Anna: With a lot of smaller organisations, what we have seen over time is that they are much more able to be flexible because of their lighter structure. There is a lot of willingness and a lot of potential for flexibility and different ways of working.
But if that isn't communicated, if it isn't cemented, or if it isn't captured somewhere then nobody from outside the organisation would know about the flexible ethos of this organisation. You don't know when you're applying for a role if the organisation can accommodate your needs. How would you know, if this is not communicated?
Conversely, a lot of small organisations don't have HR departments and they don't have the infrastructures that larger organisations might have. It is these organisations that would particularly benefit from PiPA Foundations to support to build on their policies and practices.
How does PiPA Foundations help them achieve this?
Anna: In three ways. Firstly, it provides knowledge. If you don’t know what’s wrong, you can’t change it. We help people understand what the challenges are and what practises and policies are needed to address these.
The second way is the undertaking of exercises and analysis tasks. To start identifying gaps in policies and practices, thinking through how they can be adopted into your organisation, or how to make them relevant for you.
And the third one is providing practical resources. We have sample policies, industry case studies, and how-to guides which can help organisations implement some of the changes.
The programme is video-led, with a downloadable workbook and supportive toolkit resources that you can use whenever you want to.
If you had one small positive action an employer could do to support a parent or carer, what would it be?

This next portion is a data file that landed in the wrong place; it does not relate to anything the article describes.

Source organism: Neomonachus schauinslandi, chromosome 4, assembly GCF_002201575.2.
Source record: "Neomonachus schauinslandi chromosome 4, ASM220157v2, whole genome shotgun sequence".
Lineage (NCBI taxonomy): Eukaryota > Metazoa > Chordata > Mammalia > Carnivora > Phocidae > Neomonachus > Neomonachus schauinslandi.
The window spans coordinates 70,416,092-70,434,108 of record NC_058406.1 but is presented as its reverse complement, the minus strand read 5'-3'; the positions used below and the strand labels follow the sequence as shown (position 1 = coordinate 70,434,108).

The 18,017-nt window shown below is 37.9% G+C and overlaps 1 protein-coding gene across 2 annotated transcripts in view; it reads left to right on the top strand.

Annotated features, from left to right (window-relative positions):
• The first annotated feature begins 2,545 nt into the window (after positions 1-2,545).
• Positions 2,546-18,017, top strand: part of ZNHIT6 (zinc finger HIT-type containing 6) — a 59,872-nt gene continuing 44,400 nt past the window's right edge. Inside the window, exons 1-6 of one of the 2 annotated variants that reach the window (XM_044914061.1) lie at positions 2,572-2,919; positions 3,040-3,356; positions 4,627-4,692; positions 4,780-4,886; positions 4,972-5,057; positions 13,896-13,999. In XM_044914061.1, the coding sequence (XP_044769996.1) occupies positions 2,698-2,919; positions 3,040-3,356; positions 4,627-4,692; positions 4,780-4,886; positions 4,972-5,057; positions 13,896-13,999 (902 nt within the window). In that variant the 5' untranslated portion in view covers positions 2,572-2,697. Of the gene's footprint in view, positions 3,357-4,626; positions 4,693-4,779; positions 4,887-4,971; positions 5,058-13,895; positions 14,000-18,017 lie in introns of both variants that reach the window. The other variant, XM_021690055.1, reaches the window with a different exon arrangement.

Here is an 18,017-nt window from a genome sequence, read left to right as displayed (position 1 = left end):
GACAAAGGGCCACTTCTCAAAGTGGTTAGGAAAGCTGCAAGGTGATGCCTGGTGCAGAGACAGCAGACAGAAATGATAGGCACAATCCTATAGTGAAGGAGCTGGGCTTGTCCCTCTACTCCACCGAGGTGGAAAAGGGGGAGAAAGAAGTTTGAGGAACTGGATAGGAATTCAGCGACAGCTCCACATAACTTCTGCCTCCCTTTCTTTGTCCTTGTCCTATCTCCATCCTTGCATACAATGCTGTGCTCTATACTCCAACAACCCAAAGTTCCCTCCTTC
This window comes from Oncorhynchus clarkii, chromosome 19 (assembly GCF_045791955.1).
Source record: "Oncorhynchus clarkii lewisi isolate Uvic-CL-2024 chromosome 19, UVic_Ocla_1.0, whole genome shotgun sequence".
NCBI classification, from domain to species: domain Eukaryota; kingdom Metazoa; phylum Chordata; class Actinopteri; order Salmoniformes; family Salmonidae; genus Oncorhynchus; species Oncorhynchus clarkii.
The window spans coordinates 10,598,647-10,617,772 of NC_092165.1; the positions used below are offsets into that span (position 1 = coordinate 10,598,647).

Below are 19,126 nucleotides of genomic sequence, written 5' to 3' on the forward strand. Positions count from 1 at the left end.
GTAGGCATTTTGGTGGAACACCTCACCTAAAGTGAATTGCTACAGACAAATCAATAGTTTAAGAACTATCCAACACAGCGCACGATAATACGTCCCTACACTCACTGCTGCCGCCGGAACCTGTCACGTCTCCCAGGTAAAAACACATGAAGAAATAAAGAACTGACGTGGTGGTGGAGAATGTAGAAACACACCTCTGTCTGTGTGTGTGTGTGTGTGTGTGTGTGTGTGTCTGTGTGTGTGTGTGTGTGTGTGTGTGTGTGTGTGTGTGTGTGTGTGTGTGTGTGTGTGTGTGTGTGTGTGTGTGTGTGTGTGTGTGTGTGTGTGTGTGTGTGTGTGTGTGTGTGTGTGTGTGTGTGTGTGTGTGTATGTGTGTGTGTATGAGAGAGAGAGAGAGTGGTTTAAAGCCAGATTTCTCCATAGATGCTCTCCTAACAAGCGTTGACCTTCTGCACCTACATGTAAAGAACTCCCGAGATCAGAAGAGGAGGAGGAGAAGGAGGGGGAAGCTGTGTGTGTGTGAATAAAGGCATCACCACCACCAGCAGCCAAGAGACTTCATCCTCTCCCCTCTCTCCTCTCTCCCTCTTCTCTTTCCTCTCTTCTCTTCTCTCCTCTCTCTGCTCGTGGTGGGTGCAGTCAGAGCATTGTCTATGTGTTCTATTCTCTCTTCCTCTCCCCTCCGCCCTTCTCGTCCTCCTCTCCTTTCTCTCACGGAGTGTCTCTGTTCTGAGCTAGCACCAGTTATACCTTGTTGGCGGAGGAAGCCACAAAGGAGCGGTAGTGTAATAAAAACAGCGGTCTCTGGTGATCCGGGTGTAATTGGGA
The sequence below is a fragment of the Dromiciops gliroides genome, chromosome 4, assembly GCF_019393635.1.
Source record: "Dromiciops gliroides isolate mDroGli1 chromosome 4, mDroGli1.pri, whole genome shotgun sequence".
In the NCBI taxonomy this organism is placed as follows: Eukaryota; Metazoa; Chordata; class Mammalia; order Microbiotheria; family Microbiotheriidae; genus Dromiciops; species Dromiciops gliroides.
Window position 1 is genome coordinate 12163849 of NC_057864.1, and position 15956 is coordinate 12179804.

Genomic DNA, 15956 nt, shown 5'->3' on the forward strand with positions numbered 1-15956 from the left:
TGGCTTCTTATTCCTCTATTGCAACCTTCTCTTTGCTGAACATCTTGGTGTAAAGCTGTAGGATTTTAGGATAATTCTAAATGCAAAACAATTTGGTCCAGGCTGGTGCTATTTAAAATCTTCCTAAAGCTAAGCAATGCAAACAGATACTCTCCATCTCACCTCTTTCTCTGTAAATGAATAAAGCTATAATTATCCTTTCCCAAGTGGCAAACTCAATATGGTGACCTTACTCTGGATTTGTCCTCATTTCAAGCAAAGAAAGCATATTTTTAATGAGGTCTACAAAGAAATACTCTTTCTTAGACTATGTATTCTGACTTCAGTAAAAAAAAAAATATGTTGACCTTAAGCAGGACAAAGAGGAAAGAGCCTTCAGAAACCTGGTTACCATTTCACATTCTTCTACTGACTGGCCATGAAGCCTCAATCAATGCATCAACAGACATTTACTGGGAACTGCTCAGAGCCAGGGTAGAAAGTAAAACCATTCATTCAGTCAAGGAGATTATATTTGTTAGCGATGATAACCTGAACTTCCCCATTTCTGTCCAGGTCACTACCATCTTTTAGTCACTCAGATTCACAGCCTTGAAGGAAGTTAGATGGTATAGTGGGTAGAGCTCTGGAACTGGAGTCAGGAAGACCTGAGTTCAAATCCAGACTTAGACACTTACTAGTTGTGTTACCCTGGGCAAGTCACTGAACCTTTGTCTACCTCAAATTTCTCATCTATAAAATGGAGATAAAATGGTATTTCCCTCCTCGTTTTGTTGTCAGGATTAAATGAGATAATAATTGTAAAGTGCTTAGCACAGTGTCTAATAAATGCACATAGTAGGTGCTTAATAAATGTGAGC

Anna: Communication is key. Be upfront and transparent. Show that your organisation is on a journey to improve policies and working practices around caring responsibilities. Promote the policies and practices that you do have in place externally. It prevents people from self-selecting out of opportunities within your organisation.
Many of our partner organisations for example have a statement on their recruitment material, or even on their website, stating that they are a PiPA partner. It’s like a badge. By displaying this partnership, they are sending a message straight away showing “I'm working towards becoming more inclusive.”
Internal communication is equally as important. Even if you have not got everything in place just yet, it is important to communicate what stage of the journey the organisation currently is at. For example, if you are reviewing or intending to review a policy, it’s always good to communicate this to your team. Describing what you intend to do and encouraging input and feedback from your staff, is a great step to show you want to support people with caring responsibilities.
Thanks, Anna! I shall take that tip, and communicate the policies that we are working towards with all the staff at PiPA.